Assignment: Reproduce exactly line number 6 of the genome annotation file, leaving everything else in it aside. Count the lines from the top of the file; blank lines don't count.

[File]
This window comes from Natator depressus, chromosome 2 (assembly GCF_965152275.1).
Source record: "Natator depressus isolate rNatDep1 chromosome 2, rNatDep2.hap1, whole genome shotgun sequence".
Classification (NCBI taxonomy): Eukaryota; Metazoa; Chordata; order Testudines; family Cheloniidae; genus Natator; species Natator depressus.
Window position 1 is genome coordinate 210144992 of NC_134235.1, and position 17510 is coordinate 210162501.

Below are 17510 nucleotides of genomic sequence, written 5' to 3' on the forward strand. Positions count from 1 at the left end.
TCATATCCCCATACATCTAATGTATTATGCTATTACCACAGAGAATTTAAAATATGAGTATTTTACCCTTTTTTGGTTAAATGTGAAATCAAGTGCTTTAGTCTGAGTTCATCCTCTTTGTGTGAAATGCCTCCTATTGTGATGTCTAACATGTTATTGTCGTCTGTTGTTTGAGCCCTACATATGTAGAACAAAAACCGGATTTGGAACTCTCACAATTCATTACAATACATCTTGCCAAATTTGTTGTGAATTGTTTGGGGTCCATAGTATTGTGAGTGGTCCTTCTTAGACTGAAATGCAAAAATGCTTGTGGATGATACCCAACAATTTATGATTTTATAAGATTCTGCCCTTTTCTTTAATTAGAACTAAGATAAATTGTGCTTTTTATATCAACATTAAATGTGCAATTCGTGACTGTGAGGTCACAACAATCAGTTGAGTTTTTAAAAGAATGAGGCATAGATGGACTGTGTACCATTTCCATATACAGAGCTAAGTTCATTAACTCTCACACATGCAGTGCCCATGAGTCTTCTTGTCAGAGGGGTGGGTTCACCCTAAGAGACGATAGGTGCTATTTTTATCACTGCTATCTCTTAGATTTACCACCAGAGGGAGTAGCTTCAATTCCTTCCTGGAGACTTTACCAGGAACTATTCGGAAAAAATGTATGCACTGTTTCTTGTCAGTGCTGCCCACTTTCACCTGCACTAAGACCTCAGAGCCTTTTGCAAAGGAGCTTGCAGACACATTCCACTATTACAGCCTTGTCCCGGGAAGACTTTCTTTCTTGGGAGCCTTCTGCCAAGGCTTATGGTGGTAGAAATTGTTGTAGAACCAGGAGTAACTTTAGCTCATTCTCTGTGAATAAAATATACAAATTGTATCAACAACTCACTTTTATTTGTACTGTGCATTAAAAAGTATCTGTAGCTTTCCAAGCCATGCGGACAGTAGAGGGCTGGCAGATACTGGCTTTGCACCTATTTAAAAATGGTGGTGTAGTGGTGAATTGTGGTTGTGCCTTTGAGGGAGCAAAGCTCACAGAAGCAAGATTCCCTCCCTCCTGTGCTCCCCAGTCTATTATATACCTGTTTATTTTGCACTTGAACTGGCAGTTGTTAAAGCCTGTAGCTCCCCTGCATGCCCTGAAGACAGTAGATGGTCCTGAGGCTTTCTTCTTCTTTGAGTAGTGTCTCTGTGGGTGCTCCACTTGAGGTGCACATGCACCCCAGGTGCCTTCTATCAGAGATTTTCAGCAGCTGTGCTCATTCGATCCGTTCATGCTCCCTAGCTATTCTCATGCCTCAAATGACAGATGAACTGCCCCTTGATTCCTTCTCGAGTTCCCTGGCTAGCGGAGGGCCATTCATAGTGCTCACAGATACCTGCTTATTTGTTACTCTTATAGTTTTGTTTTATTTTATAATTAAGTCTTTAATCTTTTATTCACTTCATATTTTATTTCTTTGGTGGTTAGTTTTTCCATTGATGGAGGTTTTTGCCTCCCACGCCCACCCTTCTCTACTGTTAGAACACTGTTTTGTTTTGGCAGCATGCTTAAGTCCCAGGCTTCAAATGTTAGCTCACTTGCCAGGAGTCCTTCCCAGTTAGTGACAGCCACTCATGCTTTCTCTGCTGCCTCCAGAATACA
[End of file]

TCATATCCCCATACATCTAATGTATTATGCTATTACCACAGAGAATTTAAAATATGAGTATTTTACCCTTTTTTGGTTAAATGTGAAATCAAGTGCTTTAGTCTGAGTTCATCCTCTTTGTGTGAAATGCCTCCTATTGTGATGTCTAACATGTTATTGTCGTCTGTTGTTTGAGCCCTACATATGTAGAACAAAAACCGGATTTGGAACTCTCACAATTCATTACAATACATCTTGCCAAATTTGTTGTGAATTGTTTGGGGTCCATAGTATTGTGAGTGGTCCTTCTTAGACTGAAATGCAAAAATGCTTGTGGATGATACCCAACAATTTATGATTTTATAAGATTCTGCCCTTTTCTTTAATTAGAACTAAGATAAATTGTGCTTTTTATATCAACATTAAATGTGCAATTCGTGACTGTGAGGTCACAACAATCAGTTGAGTTTTTAAAAGAATGAGGCATAGATGGACTGTGTACCATTTCCATATACAGAGCTAAGTTCATTAACTCTCACACATGCAGTGCCCATGAGTCTTCTTGTCAGAGGGGTGGGTTCACCCTAAGAGACGATAGGTGCTATTTTTATCACTGCTATCTCTTAGATTTACCACCAGAGGGAGTAGCTTCAATTCCTTCCTGGAGACTTTACCAGGAACTATTCGGAAAAAATGTATGCACTGTTTCTTGTCAGTGCTGCCCACTTTCACCTGCACTAAGACCTCAGAGCCTTTTGCAAAGGAGCTTGCAGACACATTCCACTATTACAGCCTTGTCCCGGGAAGACTTTCTTTCTTGGGAGCCTTCTGCCAAGGCTTATGGTGGTAGAAATTGTTGTAGAACCAGGAGTAACTTTAGCTCATTCTCTGTGAATAAAATATACAAATTGTATCAACAACTCACTTTTATTTGTACTGTGCATTAAAAAGTATCTGTAGCTTTCCAAGCCATGCGGACAGTAGAGGGCTGGCAGATACTGGCTTTGCACCTATTTAAAAATGGTGGTGTAGTGGTGAATTGTGGTTGTGCCTTTGAGGGAGCAAAGCTCACAGAAGCAAGATTCCCTCCCTCCTGTGCTCCCCAGTCTATTATATACCTGTTTATTTTGCACTTGAACTGGCAGTTGTTAAAGCCTGTAGCTCCCCTGCATGCCCTGAAGACAGTAGATGGTCCTGAGGCTTTCTTCTTCTTTGAGTAGTGTCTCTGTGGGTGCTCCACTTGAGGTGCACATGCACCCCAGGTGCCTTCTATCAGAGATTTTCAGCAGCTGTGCTCATTCGATCCGTTCATGCTCCCTAGCTATTCTCATGCCTCAAATGACAGATGAACTGCCCCTTGATTCCTTCTCGAGTTCCCTGGCTAGCGGAGGGCCATTCATAGTGCTCACAGATACCTGCTTATTTGTTACTCTTATAGTTTTGTTTTATTTTATAATTAAGTCTTTAATCTTTTATTCACTTCATATTTTATTTCTTTGGTGGTTAGTTTTTCCATTGATGGAGGTTTTTGCCTCCCACGCCCACCCTTCTCTACTGTTAGAACACTGTTTTGTTTTGGCAGCATGCTTAAGTCCCAGGCTTCAAATGTTAGCTCACTTGCCAGGAGTCCTTCCCAGTTAGTGACAGCCACTCATGCTTTCTCTGCTGCCTCCAGAATACA